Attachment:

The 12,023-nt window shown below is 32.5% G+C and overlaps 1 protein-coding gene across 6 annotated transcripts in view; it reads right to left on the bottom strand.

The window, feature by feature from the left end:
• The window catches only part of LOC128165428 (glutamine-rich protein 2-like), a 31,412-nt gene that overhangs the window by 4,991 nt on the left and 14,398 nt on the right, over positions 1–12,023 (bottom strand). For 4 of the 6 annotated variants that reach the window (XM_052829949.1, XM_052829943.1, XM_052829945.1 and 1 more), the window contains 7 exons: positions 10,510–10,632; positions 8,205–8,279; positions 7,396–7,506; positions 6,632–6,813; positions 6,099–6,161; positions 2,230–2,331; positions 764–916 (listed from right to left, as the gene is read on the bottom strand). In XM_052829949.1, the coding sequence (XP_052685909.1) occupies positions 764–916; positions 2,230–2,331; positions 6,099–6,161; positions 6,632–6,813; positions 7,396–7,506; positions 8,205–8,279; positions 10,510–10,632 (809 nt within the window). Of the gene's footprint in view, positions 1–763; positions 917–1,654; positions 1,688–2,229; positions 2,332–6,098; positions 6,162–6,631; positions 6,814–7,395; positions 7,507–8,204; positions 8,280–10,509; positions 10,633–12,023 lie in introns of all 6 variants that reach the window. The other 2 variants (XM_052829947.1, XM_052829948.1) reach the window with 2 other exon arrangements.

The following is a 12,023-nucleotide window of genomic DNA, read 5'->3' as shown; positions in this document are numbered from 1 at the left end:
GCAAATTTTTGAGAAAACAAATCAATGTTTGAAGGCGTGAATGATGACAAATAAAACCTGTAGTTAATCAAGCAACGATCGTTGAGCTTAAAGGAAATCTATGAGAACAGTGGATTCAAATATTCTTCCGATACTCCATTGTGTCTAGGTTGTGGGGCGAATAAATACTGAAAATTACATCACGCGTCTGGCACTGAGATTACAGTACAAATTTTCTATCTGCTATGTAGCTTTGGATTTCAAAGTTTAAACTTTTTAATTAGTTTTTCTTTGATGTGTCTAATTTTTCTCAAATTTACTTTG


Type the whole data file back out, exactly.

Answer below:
The 12,023-nt window shown below is 32.5% G+C and overlaps 1 protein-coding gene across 6 annotated transcripts in view; it reads right to left on the bottom strand.

The window, feature by feature from the left end:
• The window catches only part of LOC128165428 (glutamine-rich protein 2-like), a 31,412-nt gene that overhangs the window by 4,991 nt on the left and 14,398 nt on the right, over positions 1–12,023 (bottom strand). For 4 of the 6 annotated variants that reach the window (XM_052829949.1, XM_052829943.1, XM_052829945.1 and 1 more), the window contains 7 exons: positions 10,510–10,632; positions 8,205–8,279; positions 7,396–7,506; positions 6,632–6,813; positions 6,099–6,161; positions 2,230–2,331; positions 764–916 (listed from right to left, as the gene is read on the bottom strand). In XM_052829949.1, the coding sequence (XP_052685909.1) occupies positions 764–916; positions 2,230–2,331; positions 6,099–6,161; positions 6,632–6,813; positions 7,396–7,506; positions 8,205–8,279; positions 10,510–10,632 (809 nt within the window). Of the gene's footprint in view, positions 1–763; positions 917–1,654; positions 1,688–2,229; positions 2,332–6,098; positions 6,162–6,631; positions 6,814–7,395; positions 7,507–8,204; positions 8,280–10,509; positions 10,633–12,023 lie in introns of all 6 variants that reach the window. The other 2 variants (XM_052829947.1, XM_052829948.1) reach the window with 2 other exon arrangements.

The following is a 12,023-nucleotide window of genomic DNA, read 5'->3' as shown; positions in this document are numbered from 1 at the left end:
GCAAATTTTTGAGAAAACAAATCAATGTTTGAAGGCGTGAATGATGACAAATAAAACCTGTAGTTAATCAAGCAACGATCGTTGAGCTTAAAGGAAATCTATGAGAACAGTGGATTCAAATATTCTTCCGATACTCCATTGTGTCTAGGTTGTGGGGCGAATAAATACTGAAAATTACATCACGCGTCTGGCACTGAGATTACAGTACAAATTTTCTATCTGCTATGTAGCTTTGGATTTCAAAGTTTAAACTTTTTAATTAGTTTTTCTTTGATGTGTCTAATTTTTCTCAAATTTACTTTG